Dealings with Vendors Shouldn't Expose Trade Secrets
The risk of such litigation can be greatly reduced by following these steps:
Conduct a trade-secret audit. All companies should know what their most-valued business information is, information their competitors would love to obtain. Take time to document specifically this information. In the event there is ever litigation over the disclosure of trade secrets, this will serve a company well. Many a lawsuit has been thrown out because the plaintiff couldn’t adequately identify its trade secrets.
Improve the vendor-invitation process. Employees are often awed by new technology that promises to make their jobs easier, and they are quick to ask vendors to visit. Unfortunately, these employees fail to involve senior management, research and development departments, and the information technology staff to ensure a product fits in the company’s big picture. Companies should designate one employee to coordinate vendor visits and product demonstrations, and this person should ensure appropriate departments are involved to help decide whether to have the demonstration and whether the product is a good fit.
Do not maintain a public visitor’s log. Otherwise, a vendor can see a list of all recent visitors. The list generally includes reasons for visits, allowing vendors to see what other products a company is evaluating and what the company is working on. The vendor can share this information when visiting your competitors.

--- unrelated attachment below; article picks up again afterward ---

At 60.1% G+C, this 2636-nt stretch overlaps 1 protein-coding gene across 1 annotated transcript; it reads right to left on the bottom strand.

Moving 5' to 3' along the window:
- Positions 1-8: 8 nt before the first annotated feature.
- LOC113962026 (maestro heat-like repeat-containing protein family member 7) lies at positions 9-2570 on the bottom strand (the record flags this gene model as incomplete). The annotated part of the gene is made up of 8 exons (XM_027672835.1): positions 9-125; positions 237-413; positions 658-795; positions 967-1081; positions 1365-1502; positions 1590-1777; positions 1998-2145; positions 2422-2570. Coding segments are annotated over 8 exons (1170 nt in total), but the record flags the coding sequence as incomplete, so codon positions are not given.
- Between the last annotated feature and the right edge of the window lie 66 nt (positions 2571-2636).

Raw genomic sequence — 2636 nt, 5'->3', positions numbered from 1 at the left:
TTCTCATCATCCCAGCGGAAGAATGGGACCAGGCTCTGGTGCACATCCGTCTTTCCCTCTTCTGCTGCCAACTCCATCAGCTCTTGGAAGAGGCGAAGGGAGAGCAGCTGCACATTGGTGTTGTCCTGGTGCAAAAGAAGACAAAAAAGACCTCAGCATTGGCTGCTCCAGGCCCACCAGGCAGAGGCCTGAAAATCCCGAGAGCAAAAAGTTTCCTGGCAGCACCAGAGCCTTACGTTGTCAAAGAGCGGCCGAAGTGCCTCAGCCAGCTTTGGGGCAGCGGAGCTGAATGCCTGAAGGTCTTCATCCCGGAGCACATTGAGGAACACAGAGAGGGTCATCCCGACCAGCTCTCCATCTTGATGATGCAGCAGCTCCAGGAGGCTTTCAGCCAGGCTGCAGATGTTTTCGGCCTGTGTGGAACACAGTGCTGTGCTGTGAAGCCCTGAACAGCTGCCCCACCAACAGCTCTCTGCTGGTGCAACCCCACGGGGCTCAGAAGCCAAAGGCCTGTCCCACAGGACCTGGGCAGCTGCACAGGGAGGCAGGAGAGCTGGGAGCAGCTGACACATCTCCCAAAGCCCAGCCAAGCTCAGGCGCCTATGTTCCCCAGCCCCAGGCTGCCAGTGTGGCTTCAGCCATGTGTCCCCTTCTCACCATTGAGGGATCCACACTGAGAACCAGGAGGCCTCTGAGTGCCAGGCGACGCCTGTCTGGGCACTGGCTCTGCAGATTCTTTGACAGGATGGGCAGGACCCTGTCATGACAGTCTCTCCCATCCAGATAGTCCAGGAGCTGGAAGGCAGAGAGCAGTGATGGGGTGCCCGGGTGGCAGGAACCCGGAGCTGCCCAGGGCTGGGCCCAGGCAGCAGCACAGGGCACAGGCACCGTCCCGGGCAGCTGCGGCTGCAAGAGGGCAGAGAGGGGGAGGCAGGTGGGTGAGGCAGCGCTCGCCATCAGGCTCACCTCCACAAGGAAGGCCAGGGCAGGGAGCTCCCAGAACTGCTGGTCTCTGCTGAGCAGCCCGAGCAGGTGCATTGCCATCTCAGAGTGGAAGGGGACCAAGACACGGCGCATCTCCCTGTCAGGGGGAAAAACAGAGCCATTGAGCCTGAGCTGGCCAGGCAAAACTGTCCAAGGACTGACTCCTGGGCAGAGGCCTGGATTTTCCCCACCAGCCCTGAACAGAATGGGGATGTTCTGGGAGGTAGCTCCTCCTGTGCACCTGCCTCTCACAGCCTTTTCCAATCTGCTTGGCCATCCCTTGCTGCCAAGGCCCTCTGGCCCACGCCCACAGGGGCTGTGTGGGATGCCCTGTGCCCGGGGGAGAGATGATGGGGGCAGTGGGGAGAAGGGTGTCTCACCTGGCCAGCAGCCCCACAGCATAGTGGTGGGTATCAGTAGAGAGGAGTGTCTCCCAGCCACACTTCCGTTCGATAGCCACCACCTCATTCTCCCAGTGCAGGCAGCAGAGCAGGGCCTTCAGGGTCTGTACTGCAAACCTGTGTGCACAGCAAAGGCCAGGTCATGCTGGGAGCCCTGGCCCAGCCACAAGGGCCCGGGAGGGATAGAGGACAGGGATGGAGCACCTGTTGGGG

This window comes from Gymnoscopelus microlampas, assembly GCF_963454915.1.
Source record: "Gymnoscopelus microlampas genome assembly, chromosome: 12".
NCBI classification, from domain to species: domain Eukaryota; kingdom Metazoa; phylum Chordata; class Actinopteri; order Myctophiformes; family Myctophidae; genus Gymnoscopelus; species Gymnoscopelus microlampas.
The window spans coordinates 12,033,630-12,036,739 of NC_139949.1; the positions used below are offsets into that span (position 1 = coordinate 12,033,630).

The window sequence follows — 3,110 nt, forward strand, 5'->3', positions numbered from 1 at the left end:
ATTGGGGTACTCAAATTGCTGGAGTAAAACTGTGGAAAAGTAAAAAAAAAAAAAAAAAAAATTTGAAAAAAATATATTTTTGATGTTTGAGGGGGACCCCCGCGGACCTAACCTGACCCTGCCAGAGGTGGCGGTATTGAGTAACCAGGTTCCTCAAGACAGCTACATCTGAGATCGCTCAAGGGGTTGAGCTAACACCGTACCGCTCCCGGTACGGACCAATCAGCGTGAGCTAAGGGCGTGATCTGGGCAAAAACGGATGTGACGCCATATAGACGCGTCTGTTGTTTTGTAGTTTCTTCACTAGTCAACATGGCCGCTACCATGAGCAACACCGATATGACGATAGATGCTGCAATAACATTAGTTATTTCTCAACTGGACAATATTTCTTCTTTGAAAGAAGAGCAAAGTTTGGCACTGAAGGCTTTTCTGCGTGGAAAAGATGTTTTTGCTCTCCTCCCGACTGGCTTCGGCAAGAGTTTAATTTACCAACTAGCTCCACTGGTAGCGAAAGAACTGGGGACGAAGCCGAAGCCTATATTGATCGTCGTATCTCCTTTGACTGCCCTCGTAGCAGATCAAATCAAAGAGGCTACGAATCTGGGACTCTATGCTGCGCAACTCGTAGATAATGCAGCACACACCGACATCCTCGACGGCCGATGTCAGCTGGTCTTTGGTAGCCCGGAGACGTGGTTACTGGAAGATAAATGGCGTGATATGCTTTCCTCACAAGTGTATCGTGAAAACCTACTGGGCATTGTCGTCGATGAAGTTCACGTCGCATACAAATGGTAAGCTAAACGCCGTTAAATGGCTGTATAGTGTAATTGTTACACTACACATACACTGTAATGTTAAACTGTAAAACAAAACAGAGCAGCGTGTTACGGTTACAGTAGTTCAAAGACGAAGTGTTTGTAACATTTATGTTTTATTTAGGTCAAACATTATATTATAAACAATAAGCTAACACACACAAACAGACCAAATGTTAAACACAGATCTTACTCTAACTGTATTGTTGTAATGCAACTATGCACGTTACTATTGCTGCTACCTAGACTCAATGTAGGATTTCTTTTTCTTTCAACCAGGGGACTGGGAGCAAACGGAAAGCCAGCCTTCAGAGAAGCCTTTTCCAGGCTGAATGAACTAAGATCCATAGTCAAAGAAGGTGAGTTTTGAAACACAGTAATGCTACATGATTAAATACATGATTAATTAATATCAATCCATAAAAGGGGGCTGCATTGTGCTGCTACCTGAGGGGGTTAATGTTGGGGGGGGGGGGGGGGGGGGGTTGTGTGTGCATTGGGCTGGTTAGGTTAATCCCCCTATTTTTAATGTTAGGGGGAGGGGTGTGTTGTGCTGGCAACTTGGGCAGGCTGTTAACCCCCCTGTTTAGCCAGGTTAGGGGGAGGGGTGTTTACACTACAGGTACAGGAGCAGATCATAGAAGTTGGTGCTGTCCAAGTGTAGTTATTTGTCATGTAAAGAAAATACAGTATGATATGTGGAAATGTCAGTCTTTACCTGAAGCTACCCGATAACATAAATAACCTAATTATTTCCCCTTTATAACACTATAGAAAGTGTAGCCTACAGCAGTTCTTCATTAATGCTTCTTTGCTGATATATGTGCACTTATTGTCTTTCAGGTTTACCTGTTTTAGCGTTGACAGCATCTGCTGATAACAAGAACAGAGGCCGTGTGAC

Be careful what you sign. Vendors often ask companies to sign nondisclosure agreements, which should always be reviewed by senior management and, if possible, in-house or outside counsel. Problems arise because the agreements tend to be too general. Some agreements say everything disclosed by the vendor is confidential, even if the rest of the world may already know it. By signing an overly broad agreement, companies take on far more obligations than they should and can accidentally restrict their own abilities to develop similar products. Senior management and attorneys can help make these agreements more specific and make sure appropriate exceptions are included for matters of general knowledge, information already known to the company, and plans that are already on the company’s drawing board.
Have your own nondisclosure agreement. Vendors often need to know some degree of a company’s sensitive information to ensure their product is a good match. Why agree to keep a vendor’s information secret if they are not willing to do the same for yours? Any nondisclosure agreement should be mutual, and it should describe the types of sensitive information to which the vendor is being granted access. Requiring the vendor to sign a nondisclosure agreement also imparts the message that trade secrets are a serious matter, further reducing the risk the vendor will disclose the information to others.
- Keep detailed records. Companies should keep track of each vendor visit, identifying employees the vendor met, and describe all communications.
These steps will reduce greatly the risk of further litigation. If such litigation does occur, these steps will greatly increase a company’s chance of prevailing.